The crop loss owing to the pest attack, followed by unseasonal rains and hailstorm, has crushed farmers in the rural areas of Maharashtra. With most farming being rain-fed, farmers have no other option to fall back upon. Had there been options available, Subhash Kale, a 55-year-old farmer from Ashti village in Beed, would have been still alive.
Subhash, survived by wife, five daughters and a son, went alone to his field with a bottle of pesticide and drank it all on February 6. He was declared dead before reaching the district hospital at Ahmednagar.
“Shortly after he learnt that his name was not on the list of beneficiaries of the loan waiver, he killed himself. With his three-acre dry land, it had become difficult to pay the outstanding of loan of Rs2.25 lakh. Part of the loan was for the weddings of his four daughters. We are really worried about his two school-going children,” said Dilip Kale, Subhash’s younger brother.
Abraham Pakhare, a farmer from Ravegaon village (Jalna), who suffered heavy losses owing to the pest attack, bitterly remarked that the government should now allow them to cultivate marijuana. “I know it is illegal, but we are left with no other option in the backdrop of the failed crops in consecutive years. I have even expressed my opinion in anger during a meeting with the government officials and local MLA,” he said.
Most of the land in Marathwada is dry land, with unequal distribution of water from irrigation projects. Rise in the prices of seeds and labour costs have been other factors that have reduced the gap between the production and selling cost of the farm produce. Many farmers have questioned why action has not been taken against traders for purchasing produce below the minimum support price announced by the government. The pest attack has only compounded the problem.
Local authorities say they had recommended compensation to the farmers and are awaiting the state government’s decision.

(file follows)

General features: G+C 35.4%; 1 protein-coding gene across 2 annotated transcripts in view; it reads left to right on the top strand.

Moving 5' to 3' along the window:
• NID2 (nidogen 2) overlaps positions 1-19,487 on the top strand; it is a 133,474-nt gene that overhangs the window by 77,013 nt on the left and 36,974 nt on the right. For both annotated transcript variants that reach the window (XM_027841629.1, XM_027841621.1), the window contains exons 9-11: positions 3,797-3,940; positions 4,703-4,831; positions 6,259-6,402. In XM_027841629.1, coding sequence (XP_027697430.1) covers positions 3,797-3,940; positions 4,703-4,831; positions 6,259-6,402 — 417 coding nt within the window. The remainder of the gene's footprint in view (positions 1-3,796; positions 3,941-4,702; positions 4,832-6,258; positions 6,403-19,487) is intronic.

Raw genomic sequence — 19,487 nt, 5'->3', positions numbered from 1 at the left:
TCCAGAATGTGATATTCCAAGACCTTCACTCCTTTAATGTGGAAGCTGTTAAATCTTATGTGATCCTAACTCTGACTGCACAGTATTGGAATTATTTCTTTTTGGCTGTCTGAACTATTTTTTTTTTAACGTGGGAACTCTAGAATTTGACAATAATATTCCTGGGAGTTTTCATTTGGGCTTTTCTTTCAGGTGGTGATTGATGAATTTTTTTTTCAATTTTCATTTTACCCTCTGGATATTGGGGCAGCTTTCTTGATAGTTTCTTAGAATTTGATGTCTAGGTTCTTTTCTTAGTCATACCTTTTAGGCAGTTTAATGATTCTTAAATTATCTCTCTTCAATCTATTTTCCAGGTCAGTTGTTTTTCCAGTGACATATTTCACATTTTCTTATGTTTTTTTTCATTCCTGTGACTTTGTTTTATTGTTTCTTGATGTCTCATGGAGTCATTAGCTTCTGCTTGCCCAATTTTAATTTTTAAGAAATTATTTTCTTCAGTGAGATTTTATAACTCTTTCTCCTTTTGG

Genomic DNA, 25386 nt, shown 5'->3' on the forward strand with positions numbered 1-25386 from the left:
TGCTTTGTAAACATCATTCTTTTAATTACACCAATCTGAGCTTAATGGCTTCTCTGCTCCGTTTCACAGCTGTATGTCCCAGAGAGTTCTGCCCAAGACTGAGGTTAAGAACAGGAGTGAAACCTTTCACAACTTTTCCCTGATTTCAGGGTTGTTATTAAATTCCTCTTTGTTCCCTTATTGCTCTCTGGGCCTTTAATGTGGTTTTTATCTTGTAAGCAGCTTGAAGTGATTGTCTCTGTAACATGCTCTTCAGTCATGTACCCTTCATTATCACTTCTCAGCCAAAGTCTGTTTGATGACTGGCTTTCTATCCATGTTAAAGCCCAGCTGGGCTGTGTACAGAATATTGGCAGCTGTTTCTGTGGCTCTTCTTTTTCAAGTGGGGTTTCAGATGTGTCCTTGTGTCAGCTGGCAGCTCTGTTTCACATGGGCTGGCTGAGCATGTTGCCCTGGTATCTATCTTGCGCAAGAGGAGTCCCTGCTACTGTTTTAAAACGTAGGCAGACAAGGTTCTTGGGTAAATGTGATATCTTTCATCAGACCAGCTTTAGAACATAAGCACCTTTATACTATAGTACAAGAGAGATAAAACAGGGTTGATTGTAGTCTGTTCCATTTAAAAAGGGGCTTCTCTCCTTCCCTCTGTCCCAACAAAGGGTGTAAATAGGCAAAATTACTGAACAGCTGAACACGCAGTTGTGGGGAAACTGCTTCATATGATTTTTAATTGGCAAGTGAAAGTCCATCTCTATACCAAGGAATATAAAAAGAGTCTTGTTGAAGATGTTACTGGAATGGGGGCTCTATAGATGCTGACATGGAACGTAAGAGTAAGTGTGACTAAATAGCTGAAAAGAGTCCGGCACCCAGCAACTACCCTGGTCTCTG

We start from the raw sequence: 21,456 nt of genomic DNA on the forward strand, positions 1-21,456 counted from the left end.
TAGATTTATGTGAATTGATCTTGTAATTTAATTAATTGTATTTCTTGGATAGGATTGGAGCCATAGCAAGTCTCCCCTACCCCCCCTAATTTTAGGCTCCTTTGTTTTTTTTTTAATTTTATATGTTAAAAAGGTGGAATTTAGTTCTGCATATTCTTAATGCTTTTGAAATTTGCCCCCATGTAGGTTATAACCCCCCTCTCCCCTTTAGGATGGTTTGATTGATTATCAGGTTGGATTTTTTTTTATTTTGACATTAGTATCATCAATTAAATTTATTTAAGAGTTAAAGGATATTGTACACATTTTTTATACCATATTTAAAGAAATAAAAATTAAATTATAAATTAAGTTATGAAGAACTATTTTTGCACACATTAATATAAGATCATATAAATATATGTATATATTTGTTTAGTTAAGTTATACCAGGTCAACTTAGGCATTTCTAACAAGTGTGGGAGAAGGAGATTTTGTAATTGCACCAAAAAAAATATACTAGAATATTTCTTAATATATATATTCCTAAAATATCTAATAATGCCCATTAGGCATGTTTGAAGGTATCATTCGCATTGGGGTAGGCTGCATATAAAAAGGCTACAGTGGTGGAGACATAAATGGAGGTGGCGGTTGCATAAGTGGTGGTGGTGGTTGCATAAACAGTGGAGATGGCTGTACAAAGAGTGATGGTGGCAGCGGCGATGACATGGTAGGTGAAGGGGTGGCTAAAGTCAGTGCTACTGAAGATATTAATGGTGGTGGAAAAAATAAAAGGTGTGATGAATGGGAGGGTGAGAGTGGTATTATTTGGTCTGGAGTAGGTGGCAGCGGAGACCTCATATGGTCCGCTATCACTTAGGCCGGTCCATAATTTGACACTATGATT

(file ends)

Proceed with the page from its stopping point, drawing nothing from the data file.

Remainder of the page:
Purushottam Bhapkar, divisional commissioner, Aurangabad said: “We have sent the proposals for the compensation to the farmers hit by the pink bollworm. The final decision has to be taken by the government.”
Ganesh Warangule, a 25-year old graduate, has vowed not to depend on agriculture for a living, although he holds five acres of ancestral land. “I would prefer to go for job instead of continuing farming. I am preparing for the state public services exams. We found it difficult even to cover the production cost of cotton sown on 1.5 acres, as the production was just seven quintals, which fetched us Rs28,000 as against the production cost of Rs30,000,” he said.
Now, with the farmers in desperate situation and authorities are not doing enough to resolve the situation, experts fear a fresh round of suicides in the region.
Farm experts say the quantum of the borrowings from private money lenders and others, including relatives, has risen in past two years as farmers were thrown out of the institutionalised system during the drought years. The loans at higher interest rate multiply their dues rapidly and the loans from relatives hurt their dignity, said experts.
“Don’t be surprised if the suicides rise at least four times in coming days,” said Laxman Wadle, a farm expert from Jalna. “I have closely interacted with at least 1,000 farmers in past few years and understood their plight. I can easily tell you that farmers with daughters of marriageable age are in the most vulnerable position. Most of them have been postponing marriages for the past three to four years with the hope of good crop this year. The natural calamities have poured cold water on their hopes.”
Wadle added that since they were not eligible for the fresh farm loans last year in the face of outstanding loans and the mess with the loan waiver announced by the government, the farmers had to borrow from private money lenders at much higher rate. “The pest attack and hailstorm this week has left them in no position of repaying the loans,” he said.